I see. Certainly the 777 has been around for ages and has an excellent safety record so from that point of view I suppose the balance of probabilities does point to pilot error.

                Comment


                • #68
                  Originally posted by ruserious View Post
                  Just watched an interview with an eye witness who saw the whole thing from beginning to end from his hotel balcony. Plane came in too steep.

                  One very interesting twist is that the airport representative made it sound like the ILS system was turned off, forcing the pilot to land using visual flight rules.

                  Even if the weather was perfect, with no wind, why do they turn off the instrument landing system? What is the harm in leaving it on?
                  They had to deactivate it while doing construction work to expand the displaced threshold on the 28 runway pair per an FAA order.

                  An order which, ironically, was intended to avoid exactly this kind of accident.

                  Cosmically,
                  A.

                  Comment


                  • #69
                    Originally posted by Hijinx View Post
                    It seems like pilot error. The pilot came in too low and clipped the tail.
                    Seems like.... if you look at an overhead view of the runway there are warning strips (lines in white) which you must be at least 3 meters past before your wheels hit the tarmac. An ideal landing of a heavy requires that the aircraft must be at 15º nose up attitude and at a speed of 265km/hr. Seeing that the APU (where one of the black box recorders is located) and tail section were sheared off on final approach I'd have to say the aircraft was more than 25º nose up attitude and in excess of 285 km/hr.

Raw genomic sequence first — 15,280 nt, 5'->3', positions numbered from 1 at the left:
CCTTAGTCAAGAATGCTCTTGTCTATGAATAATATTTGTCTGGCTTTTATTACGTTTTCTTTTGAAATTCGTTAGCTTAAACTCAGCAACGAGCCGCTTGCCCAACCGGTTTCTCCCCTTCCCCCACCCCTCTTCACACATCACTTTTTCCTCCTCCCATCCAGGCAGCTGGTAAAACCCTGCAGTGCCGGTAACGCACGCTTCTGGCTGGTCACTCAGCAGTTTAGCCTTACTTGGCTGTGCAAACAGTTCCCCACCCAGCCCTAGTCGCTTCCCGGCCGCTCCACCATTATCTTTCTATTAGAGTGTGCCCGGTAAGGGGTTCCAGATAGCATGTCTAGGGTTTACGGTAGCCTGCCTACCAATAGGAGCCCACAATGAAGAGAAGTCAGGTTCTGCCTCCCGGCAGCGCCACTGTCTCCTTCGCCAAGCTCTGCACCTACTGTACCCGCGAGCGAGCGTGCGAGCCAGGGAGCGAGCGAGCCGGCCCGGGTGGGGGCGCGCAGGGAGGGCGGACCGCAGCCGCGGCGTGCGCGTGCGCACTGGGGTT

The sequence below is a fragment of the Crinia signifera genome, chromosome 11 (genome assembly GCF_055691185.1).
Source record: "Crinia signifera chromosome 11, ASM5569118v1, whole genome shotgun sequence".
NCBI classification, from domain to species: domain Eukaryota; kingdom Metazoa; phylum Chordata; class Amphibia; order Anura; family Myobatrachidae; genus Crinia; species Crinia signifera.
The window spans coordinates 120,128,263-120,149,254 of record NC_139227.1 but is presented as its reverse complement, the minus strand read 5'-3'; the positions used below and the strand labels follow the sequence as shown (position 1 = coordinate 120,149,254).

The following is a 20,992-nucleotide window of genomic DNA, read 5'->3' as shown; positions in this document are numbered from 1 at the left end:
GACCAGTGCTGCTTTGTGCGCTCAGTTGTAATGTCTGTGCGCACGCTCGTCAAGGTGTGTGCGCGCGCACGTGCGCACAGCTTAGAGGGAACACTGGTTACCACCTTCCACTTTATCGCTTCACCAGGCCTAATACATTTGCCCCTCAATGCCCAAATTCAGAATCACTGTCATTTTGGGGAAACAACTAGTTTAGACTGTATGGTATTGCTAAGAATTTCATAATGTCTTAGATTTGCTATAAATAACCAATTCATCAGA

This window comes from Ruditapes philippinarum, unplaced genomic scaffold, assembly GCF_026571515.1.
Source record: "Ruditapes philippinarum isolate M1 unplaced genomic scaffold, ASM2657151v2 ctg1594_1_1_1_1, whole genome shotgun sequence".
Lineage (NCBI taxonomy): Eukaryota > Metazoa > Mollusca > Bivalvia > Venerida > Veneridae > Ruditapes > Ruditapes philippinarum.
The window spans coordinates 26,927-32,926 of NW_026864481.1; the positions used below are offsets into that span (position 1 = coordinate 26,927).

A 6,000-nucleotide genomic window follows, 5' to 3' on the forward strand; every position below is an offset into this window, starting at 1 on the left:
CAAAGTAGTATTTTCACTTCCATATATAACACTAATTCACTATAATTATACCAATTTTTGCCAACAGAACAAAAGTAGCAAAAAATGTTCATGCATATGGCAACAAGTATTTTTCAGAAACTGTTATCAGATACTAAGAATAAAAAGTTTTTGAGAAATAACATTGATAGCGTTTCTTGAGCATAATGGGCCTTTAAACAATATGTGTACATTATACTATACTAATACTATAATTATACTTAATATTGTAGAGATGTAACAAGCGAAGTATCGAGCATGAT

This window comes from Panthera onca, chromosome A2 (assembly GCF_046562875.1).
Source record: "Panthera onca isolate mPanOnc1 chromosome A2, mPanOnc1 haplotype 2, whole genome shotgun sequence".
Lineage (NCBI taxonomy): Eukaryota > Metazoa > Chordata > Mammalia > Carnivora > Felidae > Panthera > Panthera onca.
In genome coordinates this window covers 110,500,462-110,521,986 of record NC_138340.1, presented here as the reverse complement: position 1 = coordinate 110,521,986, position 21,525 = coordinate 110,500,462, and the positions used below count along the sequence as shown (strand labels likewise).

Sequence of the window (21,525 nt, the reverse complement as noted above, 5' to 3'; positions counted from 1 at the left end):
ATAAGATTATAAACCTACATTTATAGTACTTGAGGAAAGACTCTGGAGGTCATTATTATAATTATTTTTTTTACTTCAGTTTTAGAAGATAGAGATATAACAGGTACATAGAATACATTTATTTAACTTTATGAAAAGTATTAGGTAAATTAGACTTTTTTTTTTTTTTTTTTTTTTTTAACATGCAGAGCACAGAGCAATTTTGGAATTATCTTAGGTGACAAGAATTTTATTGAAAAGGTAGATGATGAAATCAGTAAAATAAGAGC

Comment


                    • #70
                      Originally posted by Agitator View Post
                      They had to deactivate it while doing construction work to expand the displaced threshold on the 28 runway pair per an FAA order.

                      An order which, ironically, was intended to avoid exactly this kind of accident.

                      Cosmically,
                      A.
                      Taking off or landing a heavy using VFR rules is not an impossible task. If the ILS is off there is still a lot of information available, the beacon markers are still functioning and the the tower controllers are still giving prompts concerning course, altitude, speed and systems based on their profile data received from the aircraft's transponder and GPS systems.

                      Comment


                      • #71
                        Originally posted by edin日本 View Post
                        Taking off or landing a heavy using VFR rules is not an impossible task. If the ILS is off there is still a lot of information available, the beacon markers are still functioning and the the tower controllers are still giving prompts concerning course, altitude, speed and systems based on their profile data received from the aircraft's transponder and GPS systems.

                        I think there's a joke in there somewhere:

                        Why did the pilot crash the plane?

                        He had a bad attitude.

                        Comment


                        • #72
                          Anyone in the US (or someone who's better hooked up than I) that can tell us how CNN is spinning this?
                          Are they going with a "Flaming in Frisco" headline or something more dramatic?

                          Another update: